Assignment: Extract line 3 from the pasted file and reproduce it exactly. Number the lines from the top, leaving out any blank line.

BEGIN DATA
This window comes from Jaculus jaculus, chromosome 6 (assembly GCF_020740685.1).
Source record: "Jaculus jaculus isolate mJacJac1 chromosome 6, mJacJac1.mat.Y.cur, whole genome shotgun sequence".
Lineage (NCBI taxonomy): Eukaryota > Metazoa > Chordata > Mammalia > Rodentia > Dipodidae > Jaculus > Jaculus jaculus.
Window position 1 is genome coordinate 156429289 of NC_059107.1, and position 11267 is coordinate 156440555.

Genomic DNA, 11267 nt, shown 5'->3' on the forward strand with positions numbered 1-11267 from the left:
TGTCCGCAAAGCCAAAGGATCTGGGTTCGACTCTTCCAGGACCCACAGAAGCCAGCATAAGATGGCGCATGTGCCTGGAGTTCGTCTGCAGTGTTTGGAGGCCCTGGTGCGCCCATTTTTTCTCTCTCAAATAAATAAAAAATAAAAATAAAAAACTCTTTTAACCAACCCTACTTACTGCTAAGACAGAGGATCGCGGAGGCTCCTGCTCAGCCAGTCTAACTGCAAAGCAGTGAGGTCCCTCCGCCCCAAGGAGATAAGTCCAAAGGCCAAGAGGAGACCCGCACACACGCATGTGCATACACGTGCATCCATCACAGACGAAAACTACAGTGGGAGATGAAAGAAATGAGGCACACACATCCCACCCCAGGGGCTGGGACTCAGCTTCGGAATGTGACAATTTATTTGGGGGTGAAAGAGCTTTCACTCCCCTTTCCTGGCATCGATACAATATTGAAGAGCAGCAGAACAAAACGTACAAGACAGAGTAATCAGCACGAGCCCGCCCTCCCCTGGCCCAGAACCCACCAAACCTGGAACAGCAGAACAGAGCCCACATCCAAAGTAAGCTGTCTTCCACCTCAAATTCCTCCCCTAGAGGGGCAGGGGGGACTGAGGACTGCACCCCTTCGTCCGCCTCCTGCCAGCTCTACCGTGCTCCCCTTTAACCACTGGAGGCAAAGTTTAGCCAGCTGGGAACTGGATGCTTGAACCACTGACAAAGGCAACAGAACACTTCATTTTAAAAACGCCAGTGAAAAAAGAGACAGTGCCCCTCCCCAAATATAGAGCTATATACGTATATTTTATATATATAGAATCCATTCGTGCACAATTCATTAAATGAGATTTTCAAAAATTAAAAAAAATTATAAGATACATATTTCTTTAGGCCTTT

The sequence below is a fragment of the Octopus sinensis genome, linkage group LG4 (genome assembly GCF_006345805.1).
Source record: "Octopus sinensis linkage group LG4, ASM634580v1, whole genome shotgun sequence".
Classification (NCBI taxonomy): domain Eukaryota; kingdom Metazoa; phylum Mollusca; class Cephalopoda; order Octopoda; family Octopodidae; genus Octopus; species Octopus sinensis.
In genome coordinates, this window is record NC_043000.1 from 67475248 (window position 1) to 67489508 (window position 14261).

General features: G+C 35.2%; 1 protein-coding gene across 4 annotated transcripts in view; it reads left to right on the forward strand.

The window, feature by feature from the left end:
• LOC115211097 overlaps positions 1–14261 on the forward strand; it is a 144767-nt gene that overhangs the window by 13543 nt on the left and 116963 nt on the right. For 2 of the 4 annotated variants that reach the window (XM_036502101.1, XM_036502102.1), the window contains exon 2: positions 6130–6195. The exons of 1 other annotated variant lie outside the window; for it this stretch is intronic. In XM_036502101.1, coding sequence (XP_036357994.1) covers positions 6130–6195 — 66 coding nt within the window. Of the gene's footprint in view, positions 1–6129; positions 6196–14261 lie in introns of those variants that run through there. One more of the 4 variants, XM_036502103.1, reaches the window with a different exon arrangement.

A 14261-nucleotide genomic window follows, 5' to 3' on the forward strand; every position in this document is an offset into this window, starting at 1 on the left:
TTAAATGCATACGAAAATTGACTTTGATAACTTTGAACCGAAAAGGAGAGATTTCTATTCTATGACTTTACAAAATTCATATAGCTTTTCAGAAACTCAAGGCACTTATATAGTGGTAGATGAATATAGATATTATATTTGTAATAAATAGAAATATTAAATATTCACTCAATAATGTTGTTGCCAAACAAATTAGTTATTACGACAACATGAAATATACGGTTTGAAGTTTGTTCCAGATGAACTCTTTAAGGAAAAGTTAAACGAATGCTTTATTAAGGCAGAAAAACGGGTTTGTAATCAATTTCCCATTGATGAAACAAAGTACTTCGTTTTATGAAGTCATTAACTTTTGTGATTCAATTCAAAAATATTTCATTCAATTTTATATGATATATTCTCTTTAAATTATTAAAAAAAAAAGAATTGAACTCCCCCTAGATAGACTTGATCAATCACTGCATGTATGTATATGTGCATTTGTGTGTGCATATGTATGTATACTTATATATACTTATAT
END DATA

Lineage (NCBI taxonomy): Eukaryota > Metazoa > Chordata > Mammalia > Rodentia > Dipodidae > Jaculus > Jaculus jaculus.